PDOs-slide(1).png Foto by Mireia Carbo (FAMOL).

Drug combinations and metabolomic analysis

The value of metabolome analysis (metabolomics) has been redefined from a simple tool for identifying biomarkers to a technology for uncovering the active drivers of biological processes. Metabolites have a clear function in the life of the biological system and are also contextual, reflecting the surrounding environment. Their snapchot thus enables us to better understand metabolic pathways and subsequently to deduce the possible mechanisms of action of the drug combinations developed in our laboratory.


One of the projects developed within the laboratory and in collaboration with the Laboratory of Metabolomics, Toxicology and Biomedical Analysis (Prof. Serge Rudaz, ISPSO, UNIGE) is the study of the toxicological effects and possible mechanisms of action of drug combinations on metabolic pathways in different tumor types and cellular complex co-culture models, using liquid chromatography-mass spectrometry (LC-MS).

This multidisciplinary collaboration project covers all aspects from cell complex co-culture and treatment with drug combinations to metabolomic analysis and data treatement.

Acquired drug resistance against targeted- or chemo- therapy

One of the major problems in cancer treatment is the development of drug-acquired resistance. Via chronic treatment with drugs, we have generated treatment-resistant cell lines to study activity of optimized drug combinations (Cancers 2020; Molecules 2020). In the case of renal cell carcinoma (RCC), the resistance to sunitinib, a tyrosine kinase inhibitor used to treat patients with advanced RCC, was developed in several cell lines by chronic treatment. The resistance to FOLFOXIRI, the 1st line treatment for colorectal carcinoma (CRC) patients, was developed in several CRC cell lines.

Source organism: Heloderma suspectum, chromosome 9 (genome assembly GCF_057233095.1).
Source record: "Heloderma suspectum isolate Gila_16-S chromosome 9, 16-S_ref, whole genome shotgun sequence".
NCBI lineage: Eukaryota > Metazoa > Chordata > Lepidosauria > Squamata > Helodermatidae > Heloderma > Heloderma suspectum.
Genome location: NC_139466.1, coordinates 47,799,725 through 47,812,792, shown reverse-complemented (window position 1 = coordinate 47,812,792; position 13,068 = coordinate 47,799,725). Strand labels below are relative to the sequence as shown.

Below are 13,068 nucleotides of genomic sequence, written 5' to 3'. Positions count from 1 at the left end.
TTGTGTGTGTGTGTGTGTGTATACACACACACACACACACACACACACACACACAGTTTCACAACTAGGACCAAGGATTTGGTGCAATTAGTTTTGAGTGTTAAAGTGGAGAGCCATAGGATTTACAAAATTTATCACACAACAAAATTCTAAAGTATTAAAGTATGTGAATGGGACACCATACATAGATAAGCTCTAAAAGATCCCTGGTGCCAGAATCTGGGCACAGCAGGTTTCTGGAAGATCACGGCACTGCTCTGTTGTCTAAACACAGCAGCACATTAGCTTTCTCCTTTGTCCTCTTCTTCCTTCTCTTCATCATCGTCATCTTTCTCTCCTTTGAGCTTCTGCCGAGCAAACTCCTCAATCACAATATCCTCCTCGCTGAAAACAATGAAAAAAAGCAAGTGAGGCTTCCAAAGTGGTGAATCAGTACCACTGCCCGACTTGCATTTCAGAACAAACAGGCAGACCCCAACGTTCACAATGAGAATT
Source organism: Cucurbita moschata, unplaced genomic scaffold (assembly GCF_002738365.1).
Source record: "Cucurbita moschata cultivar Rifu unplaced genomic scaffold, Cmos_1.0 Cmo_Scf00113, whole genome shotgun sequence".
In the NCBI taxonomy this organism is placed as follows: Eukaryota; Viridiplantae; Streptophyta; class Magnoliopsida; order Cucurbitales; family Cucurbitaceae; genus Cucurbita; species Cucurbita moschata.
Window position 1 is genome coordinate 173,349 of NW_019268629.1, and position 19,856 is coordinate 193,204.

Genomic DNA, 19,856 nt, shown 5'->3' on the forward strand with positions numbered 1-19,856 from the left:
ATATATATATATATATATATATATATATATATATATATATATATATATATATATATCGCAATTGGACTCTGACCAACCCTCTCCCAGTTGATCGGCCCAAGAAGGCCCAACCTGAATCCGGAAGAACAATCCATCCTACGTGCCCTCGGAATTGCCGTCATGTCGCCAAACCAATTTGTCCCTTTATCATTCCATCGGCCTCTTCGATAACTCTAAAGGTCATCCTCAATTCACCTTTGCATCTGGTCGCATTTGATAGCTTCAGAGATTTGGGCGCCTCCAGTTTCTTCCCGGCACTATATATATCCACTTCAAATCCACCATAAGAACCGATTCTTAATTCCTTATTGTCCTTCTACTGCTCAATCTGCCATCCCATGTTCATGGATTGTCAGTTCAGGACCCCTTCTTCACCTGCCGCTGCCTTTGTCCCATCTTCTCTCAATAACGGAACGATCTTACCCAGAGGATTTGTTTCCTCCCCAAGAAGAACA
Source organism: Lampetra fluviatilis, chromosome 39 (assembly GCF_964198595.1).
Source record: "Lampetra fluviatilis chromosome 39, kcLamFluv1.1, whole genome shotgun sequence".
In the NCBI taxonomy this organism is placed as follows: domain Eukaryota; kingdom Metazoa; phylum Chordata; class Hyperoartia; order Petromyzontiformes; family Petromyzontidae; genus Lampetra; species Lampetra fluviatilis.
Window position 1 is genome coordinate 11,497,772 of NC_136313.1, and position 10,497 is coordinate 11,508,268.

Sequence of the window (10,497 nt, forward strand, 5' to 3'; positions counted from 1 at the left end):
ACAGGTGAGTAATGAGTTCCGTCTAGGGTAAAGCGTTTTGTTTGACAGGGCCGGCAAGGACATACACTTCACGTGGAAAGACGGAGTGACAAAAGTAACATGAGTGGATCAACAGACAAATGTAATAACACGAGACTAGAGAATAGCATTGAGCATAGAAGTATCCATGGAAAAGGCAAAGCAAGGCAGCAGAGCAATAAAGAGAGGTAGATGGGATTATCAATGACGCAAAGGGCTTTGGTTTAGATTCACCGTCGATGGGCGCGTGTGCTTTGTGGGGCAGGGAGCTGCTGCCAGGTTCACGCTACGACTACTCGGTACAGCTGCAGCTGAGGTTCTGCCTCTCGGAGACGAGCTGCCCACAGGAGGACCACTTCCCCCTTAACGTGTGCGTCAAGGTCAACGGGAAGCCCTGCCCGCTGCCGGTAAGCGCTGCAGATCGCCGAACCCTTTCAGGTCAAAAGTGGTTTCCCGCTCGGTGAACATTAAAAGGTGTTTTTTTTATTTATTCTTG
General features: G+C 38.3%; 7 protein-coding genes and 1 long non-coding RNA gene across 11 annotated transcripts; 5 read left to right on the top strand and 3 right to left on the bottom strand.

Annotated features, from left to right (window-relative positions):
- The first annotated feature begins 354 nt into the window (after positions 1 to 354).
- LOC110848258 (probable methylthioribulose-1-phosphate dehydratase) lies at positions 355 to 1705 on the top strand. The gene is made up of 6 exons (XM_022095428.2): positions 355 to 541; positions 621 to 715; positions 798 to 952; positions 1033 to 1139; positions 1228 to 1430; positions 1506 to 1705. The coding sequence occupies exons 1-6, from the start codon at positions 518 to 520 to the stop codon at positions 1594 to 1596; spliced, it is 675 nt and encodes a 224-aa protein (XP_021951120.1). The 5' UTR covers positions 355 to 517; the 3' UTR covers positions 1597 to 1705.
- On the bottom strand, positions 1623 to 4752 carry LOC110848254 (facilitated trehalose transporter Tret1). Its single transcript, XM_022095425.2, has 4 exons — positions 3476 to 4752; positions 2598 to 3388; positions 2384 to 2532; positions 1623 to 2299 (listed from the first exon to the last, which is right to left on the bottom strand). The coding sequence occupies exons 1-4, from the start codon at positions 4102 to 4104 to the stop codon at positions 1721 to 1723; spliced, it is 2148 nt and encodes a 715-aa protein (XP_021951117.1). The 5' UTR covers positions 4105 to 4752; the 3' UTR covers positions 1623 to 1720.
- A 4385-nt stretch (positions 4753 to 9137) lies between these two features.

After the development of these treatment-resistant cell lines, we focus on studying their vulnerability to other treatments and drug combinations, along with their characterization by RNA sequencing to highlight the up- and down-regulated genes (Cancers 2022).

These treatment-resistant cell lines can further be used to perform TGMO-based drug combination optimizations and screen for drug combinations that can overcome the effect of the chronic resistant induction.

Drug combination delivery through a nanocarrier

One common strategy of treatment of complex diseases, such as AIDS, diabetes, hypertension or bacterial infections is the use of drugs combination. Our lab identified a four-drug combination active in cancer treatment in a synergy-dependent-ratio. However, upon injection, due to different pharmacokinetics of the drugs in combination, the ratio might no longer be respected.

To address this challenge, the optimized four-drug combination will be encapsulated in a nanocarrier, granting a protection from blood proteins with a prolonged blood circulation, reducing side effects while maintaining the drug ratio until it reaches the cancer cell. To this purpose, liposomes are a nanocarrier of choice: they are biocompatible and allow simultaneous encapsulation of hydrophilic and hydrophobic drugs. This project is performed in collaboration with the group of Prof. Gerrit Borchard (ISPSO, UNIGE) and the recent review article in this domain was published by us in the Journal of Controlled Release: